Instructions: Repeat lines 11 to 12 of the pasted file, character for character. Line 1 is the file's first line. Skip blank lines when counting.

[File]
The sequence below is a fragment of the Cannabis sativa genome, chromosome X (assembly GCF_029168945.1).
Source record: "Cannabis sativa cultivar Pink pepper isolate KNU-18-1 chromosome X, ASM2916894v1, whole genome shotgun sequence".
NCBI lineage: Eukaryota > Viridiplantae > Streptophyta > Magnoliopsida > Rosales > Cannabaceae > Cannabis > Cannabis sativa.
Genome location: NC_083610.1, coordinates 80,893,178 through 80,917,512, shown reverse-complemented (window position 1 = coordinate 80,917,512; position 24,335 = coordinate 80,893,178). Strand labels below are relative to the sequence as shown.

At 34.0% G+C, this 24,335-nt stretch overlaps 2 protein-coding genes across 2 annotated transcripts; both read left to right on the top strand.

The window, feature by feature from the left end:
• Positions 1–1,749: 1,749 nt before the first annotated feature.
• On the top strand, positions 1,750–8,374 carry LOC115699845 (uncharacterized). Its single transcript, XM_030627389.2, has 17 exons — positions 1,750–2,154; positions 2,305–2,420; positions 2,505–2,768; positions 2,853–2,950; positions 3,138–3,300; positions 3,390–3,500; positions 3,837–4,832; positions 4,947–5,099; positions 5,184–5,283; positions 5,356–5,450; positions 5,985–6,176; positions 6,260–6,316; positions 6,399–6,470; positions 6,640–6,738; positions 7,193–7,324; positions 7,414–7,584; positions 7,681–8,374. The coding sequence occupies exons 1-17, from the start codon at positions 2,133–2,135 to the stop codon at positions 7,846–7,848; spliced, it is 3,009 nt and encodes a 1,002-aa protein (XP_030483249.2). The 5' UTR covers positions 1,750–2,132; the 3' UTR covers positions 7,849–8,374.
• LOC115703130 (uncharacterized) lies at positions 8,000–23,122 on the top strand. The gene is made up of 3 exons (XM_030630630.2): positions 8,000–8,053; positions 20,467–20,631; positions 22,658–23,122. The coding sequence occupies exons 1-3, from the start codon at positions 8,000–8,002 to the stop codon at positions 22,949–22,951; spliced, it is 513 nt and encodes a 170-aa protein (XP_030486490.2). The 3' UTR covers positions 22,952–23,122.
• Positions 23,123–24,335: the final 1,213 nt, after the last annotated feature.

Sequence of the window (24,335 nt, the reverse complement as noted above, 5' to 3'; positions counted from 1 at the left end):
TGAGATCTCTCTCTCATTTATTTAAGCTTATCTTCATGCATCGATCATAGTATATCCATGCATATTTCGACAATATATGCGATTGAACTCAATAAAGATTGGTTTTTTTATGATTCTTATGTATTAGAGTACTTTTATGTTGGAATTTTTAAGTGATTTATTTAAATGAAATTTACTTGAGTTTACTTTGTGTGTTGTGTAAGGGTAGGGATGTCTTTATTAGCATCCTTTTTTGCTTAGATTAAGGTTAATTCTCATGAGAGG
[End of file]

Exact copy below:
Sequence of the window (24,335 nt, the reverse complement as noted above, 5' to 3'; positions counted from 1 at the left end):
TGAGATCTCTCTCTCATTTATTTAAGCTTATCTTCATGCATCGATCATAGTATATCCATGCATATTTCGACAATATATGCGATTGAACTCAATAAAGATTGGTTTTTTTATGATTCTTATGTATTAGAGTACTTTTATGTTGGAATTTTTAAGTGATTTATTTAAATGAAATTTACTTGAGTTTACTTTGTGTGTTGTGTAAGGGTAGGGATGTCTTTATTAGCATCCTTTTTTGCTTAGATTAAGGTTAATTCTCATGAGAGG